Peter Brindley: Nature—still the best life support?

I recently returned from backpacking through Alaska and Northern British Columbia. My son and I had reconnected during seven days clambering through the mountains. We had been entirely sans internet and fully avec each other. We were gloriously tired, and I beamed with personal and parental pride. However, as soon as we were on our flight home, I slipped into my old ways, and searched for the latest news. I often feel the electronic lure even though current events leave me cold. As I read page after page of despair and anger, it made me question whether I was returning to “civilization” or leaving it. 

On this plane ride I had the twin gifts of time and distance. I could decide to be grateful for my life or despair on behalf of others. It mirrored how I feel during those rare times when I stop and reflect on all of the patients with overdoses, gunshots, injuries from domestic violence, and futile cases I have treated in the intensive care unti. I am deeply concerned with my profession’s (and my society’s) obsession with biomedicine and technology, rather than community and connection. A friend of mine compares this to driving ever faster even though there is an obvious warning light on the dashboard. Regardless, this trip was my metaphorical chance to pull off the highway and look under the hood. My northern exposure left me even more convinced that emotional connection matters more than electronic connection, pills, or devices.

Nature Deficiency Disorder (NDD) was described in Richard Louv’s 2005 book, Last Child in the Woods. In brief, just like friendship, nature is the oldest form of “life support”. NDD has not been medically sanctioned by the World Health Organization with an ICD-code, even though there are 14,000 other entries. NDD is also not in the psychiatrist’s bible, the Diagnostic and Statistical Manual of Mental Disorder: although that has ballooned to 900 pages and 350 disorders. In fact, after 20 years as a doctor I increasingly believe that not everything that matters needs a medically-endorsed diagnosis, warrants a pill, or benefits from our modern medical industrial complex. People avoid the outdoors because of fear, finances, access, and perceived lack of time. A lack of time spent connecting with nature doesn’t need to medicalised, but sometimes we do need to be reminded that tweets actually originate from birds, and facetime is better without a screen.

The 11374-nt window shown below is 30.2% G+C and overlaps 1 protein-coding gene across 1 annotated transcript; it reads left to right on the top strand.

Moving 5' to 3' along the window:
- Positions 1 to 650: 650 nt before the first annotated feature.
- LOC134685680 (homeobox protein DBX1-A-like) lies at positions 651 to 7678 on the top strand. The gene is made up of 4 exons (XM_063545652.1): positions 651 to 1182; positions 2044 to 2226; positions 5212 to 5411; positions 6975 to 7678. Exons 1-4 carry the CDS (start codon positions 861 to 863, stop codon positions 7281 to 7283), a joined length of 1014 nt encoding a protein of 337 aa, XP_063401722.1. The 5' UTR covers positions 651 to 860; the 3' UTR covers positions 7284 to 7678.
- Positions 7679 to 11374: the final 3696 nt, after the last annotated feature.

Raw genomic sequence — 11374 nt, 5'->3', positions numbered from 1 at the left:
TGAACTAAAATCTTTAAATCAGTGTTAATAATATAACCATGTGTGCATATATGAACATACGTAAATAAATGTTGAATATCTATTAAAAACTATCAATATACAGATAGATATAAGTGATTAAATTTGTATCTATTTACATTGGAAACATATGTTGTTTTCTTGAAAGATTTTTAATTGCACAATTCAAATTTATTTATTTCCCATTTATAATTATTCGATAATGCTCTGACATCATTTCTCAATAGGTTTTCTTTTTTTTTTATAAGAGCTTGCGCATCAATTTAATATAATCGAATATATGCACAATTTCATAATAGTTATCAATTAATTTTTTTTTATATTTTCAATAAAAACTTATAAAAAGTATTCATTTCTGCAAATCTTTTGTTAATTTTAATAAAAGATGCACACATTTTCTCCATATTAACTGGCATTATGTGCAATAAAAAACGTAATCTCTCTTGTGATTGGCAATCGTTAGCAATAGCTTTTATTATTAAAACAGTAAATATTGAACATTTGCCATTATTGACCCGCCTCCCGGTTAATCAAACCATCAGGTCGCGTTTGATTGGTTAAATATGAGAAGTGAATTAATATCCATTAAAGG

Alongside NDD is the “biophilia hypothesis;” popularized by Edward Wilson in his 1984 book. His argument is that humans possess an innate tendency and need to connect with nature. The same is true of connecting with animals, and is why emotional support animals mean so much to so many. It is also why so many families have pets. Regardless, this inbuilt love of nature is why we adore babies, children, and just about any animal with large eyes or small features. In an increasingly urbanized, atomized world it will take radical efforts to rebuild empathy and connection. Fortunately, there is hope. 

Pet therapy is increasingly popular in hospitals, and more hospitals are building patios and gardens so that staff, and especially long stay patients, can get fresh air and fresh perspectives. Family doctors can even write outdoor exercise prescriptions: “take two bikes and call me in the morning”. Another “treatment” that could save both lives and cash is not a drug, nor surgery, nor that Monty Python medical machine that goes “bing.” Instead, it is “community”, and “social connection”. Data from a Somerset village (the Compassionate Frome Project) suggests that when isolated people are supported by community groups then emergency admissions fall and erstwhile patients (why can’t we just call them people) feel better. They come to understand that much of what truly matters is not likely to be found in a modern hospital, even if modern healthcare is a technological marvel. 

We are electronically connected and socially disconnected. It’s too easy to wholly blame the internet, and so I won’t. In fact, the internet may be the symptom as much as the disease. After all, I needed that other technological marvel to book my trip, to write this article, and for you to read it. Social reconnection is difficult, but, then again, so is any intervention that truly matters. What I read in the paper is depressing: period, full stop. Normally, I scan such stories, give myself a shake and move on. It mirrors what I do after each micro-dose of tragedy at the hospital. In contrast, a week with nothing to do but walk and think helped me slow down and reconnect. It is tough to know where to start, but, I suggest we take a hike. 

Peter Brindley, Professor of Critical Care Medicine, Medical Ethics, Anesthesiology at University of Alberta, Canada. He is on twitter @docpgb

Competing interests: None declared